Intercontinental Exchange Group (ICE) is to take over the administration of Libor on 1 February after receiving authorisation from UK regulator the Financial Conduct Authority (FCA) today.
The move follows the Libor scandal, reports of which first surfaced in 2008, where leading global investment banks were found to be corroborating to manipulate the Libor rate, one of the most widely used interest rate benchmarks in the world, to profit from it.
Ensuing investigations found several banks, including Barclays, UBS and JPMorgan, guilty of manipulating the Libor rate, resulting in fines and prosecutions.
As a result, the British Bankers’ Association, which was responsible for setting the Libor rate based on data received from banks, handed over administration of Libor to the UK regulator. A subsequent review recommended appointing an independent administrator for the benchmark rate and NYSE Euronext was awarded the mandate in July last year, prior to its acquisition by ICE.
ICE Benchmark Administration (IBA) will take responsibility for collating interest rate data and administering the rate and will operate as an autonomous entity within ICE.
The firm said it has developed a robust oversight and governance framework, including an independent board with a majority of non-executive directors. It has also assembled an oversight committee made up of benchmark users, the IBA board, independent experts and benchmark submitters as well as other stakeholders.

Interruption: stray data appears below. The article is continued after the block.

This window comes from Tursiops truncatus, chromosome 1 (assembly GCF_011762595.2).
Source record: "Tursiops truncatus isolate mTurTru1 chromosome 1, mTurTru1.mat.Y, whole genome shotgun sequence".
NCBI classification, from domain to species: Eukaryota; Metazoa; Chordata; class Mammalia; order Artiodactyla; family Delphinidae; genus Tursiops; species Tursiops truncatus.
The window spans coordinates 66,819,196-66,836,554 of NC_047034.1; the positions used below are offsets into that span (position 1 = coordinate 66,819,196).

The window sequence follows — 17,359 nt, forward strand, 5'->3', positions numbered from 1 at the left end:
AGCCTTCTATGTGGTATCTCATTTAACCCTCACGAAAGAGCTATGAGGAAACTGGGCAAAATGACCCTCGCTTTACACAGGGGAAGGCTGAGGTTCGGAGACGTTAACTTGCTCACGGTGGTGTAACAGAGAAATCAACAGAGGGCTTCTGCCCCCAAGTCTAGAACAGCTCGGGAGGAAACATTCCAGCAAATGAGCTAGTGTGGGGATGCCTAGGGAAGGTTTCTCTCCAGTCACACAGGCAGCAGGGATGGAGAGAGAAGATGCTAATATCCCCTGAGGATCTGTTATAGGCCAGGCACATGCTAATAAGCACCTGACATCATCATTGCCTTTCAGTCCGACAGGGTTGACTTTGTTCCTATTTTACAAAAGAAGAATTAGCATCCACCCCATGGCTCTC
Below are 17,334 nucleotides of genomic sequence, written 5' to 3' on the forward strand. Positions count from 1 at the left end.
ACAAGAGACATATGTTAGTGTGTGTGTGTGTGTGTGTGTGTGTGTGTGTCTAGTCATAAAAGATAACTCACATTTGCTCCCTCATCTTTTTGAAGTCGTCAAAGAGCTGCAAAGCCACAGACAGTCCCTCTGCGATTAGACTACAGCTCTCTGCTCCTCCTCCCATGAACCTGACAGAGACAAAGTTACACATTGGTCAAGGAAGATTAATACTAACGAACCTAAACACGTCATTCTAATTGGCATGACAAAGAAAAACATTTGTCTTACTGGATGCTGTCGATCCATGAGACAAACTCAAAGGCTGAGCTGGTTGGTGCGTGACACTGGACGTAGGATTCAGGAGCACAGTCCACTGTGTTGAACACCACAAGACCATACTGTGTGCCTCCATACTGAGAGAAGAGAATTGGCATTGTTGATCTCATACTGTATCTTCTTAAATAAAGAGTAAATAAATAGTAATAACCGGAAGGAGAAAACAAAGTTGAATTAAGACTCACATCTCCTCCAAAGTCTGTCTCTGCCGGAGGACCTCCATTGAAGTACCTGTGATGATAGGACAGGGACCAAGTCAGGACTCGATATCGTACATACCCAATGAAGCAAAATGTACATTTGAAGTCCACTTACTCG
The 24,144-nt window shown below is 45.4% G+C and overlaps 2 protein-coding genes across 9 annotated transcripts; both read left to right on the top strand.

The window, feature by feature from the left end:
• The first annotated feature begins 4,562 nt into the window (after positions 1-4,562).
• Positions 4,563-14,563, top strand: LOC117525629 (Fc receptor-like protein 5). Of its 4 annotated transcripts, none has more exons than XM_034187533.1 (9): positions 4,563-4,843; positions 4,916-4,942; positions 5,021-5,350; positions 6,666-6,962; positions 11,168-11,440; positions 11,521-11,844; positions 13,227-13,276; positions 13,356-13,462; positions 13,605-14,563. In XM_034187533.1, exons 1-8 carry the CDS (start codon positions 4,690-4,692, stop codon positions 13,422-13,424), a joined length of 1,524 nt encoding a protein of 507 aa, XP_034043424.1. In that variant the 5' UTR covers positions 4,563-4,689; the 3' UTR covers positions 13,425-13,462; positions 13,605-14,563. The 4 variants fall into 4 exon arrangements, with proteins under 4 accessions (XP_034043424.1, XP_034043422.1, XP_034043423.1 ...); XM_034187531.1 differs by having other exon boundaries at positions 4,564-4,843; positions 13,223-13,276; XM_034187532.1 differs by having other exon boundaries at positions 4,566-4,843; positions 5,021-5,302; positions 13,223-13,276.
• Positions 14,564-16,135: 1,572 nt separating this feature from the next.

André Villeneuve, former chairman of the City of London’s Internal Regulatory Strategy Group, will service as chairman of IBA. Joanna Perkins, chief executive of the financial markets law committee, will be chairperson of the oversight committee.
IBA’s surveillance methodology has been designed to adjust to market conditions and will use analytical tools to operate a transparent benchmark rate setting process and identify errors or possible misconduct. Independent company Rate Validation Services has provided IBA with software and services to automate the rate collection and validation process.
Finbarr Hutscheson, president of IBA, said: “Libor is of fundamental importance to the global financial markets and it is vital that market participants have full confidence in the integrity of the rate.
“With the support of market participants, regulators and stakeholders, and through enhanced checks and controls, IBA will work collaboratively to ensure full confidence in Libor.”
The Libor rate is used to set pricing on a broad variety of different financial products and instruments, ranging from credit cards and mortgages to Eurodollar and interest rate swaps.